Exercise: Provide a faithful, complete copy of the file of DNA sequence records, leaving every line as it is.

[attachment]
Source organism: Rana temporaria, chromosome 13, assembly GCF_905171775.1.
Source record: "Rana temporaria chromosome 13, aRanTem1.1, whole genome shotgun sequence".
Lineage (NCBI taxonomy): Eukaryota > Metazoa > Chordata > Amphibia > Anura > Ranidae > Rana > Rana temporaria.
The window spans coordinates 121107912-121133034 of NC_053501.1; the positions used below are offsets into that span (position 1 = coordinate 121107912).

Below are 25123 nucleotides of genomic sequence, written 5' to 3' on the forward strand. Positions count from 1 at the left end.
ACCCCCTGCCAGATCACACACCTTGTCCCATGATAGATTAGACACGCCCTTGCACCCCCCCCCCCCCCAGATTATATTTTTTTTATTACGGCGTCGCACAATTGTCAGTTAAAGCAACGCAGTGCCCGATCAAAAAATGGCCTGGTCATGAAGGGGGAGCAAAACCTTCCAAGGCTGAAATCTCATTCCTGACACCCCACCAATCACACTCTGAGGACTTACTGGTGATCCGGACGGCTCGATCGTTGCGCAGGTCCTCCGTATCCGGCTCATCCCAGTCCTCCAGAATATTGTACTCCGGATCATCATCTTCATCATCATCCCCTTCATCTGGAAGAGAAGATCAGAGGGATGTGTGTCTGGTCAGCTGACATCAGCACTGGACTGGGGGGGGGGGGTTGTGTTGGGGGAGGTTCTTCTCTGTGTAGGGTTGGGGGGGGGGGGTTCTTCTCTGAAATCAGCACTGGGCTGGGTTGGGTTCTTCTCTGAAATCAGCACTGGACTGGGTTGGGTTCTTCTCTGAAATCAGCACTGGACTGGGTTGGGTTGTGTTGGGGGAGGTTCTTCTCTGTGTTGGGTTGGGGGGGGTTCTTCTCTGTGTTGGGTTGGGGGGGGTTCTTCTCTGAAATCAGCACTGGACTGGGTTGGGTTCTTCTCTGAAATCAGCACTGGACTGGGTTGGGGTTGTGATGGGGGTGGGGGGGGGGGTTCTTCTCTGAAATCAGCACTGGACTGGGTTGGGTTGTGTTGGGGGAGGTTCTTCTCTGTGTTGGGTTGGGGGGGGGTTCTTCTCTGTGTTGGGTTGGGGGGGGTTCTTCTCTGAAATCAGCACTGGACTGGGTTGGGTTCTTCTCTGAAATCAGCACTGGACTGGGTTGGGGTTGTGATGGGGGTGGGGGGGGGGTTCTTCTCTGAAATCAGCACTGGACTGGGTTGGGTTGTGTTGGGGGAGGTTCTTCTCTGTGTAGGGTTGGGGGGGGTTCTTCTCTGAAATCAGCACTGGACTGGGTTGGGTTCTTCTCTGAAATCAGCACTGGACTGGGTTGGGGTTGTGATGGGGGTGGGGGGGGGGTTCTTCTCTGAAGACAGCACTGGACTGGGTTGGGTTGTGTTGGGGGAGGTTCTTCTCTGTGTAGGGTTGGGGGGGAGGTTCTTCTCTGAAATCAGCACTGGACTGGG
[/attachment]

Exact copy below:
Source organism: Rana temporaria, chromosome 13, assembly GCF_905171775.1.
Source record: "Rana temporaria chromosome 13, aRanTem1.1, whole genome shotgun sequence".
Lineage (NCBI taxonomy): Eukaryota > Metazoa > Chordata > Amphibia > Anura > Ranidae > Rana > Rana temporaria.
The window spans coordinates 121107912-121133034 of NC_053501.1; the positions used below are offsets into that span (position 1 = coordinate 121107912).

Below are 25123 nucleotides of genomic sequence, written 5' to 3' on the forward strand. Positions count from 1 at the left end.
ACCCCCTGCCAGATCACACACCTTGTCCCATGATAGATTAGACACGCCCTTGCACCCCCCCCCCCCCCAGATTATATTTTTTTTATTACGGCGTCGCACAATTGTCAGTTAAAGCAACGCAGTGCCCGATCAAAAAATGGCCTGGTCATGAAGGGGGAGCAAAACCTTCCAAGGCTGAAATCTCATTCCTGACACCCCACCAATCACACTCTGAGGACTTACTGGTGATCCGGACGGCTCGATCGTTGCGCAGGTCCTCCGTATCCGGCTCATCCCAGTCCTCCAGAATATTGTACTCCGGATCATCATCTTCATCATCATCCCCTTCATCTGGAAGAGAAGATCAGAGGGATGTGTGTCTGGTCAGCTGACATCAGCACTGGACTGGGGGGGGGGGGTTGTGTTGGGGGAGGTTCTTCTCTGTGTAGGGTTGGGGGGGGGGGGTTCTTCTCTGAAATCAGCACTGGGCTGGGTTGGGTTCTTCTCTGAAATCAGCACTGGACTGGGTTGGGTTCTTCTCTGAAATCAGCACTGGACTGGGTTGGGTTGTGTTGGGGGAGGTTCTTCTCTGTGTTGGGTTGGGGGGGGTTCTTCTCTGTGTTGGGTTGGGGGGGGTTCTTCTCTGAAATCAGCACTGGACTGGGTTGGGTTCTTCTCTGAAATCAGCACTGGACTGGGTTGGGGTTGTGATGGGGGTGGGGGGGGGGGTTCTTCTCTGAAATCAGCACTGGACTGGGTTGGGTTGTGTTGGGGGAGGTTCTTCTCTGTGTTGGGTTGGGGGGGGGTTCTTCTCTGTGTTGGGTTGGGGGGGGTTCTTCTCTGAAATCAGCACTGGACTGGGTTGGGTTCTTCTCTGAAATCAGCACTGGACTGGGTTGGGGTTGTGATGGGGGTGGGGGGGGGGTTCTTCTCTGAAATCAGCACTGGACTGGGTTGGGTTGTGTTGGGGGAGGTTCTTCTCTGTGTAGGGTTGGGGGGGGTTCTTCTCTGAAATCAGCACTGGACTGGGTTGGGTTCTTCTCTGAAATCAGCACTGGACTGGGTTGGGGTTGTGATGGGGGTGGGGGGGGGGTTCTTCTCTGAAGACAGCACTGGACTGGGTTGGGTTGTGTTGGGGGAGGTTCTTCTCTGTGTAGGGTTGGGGGGGAGGTTCTTCTCTGAAATCAGCACTGGACTGGG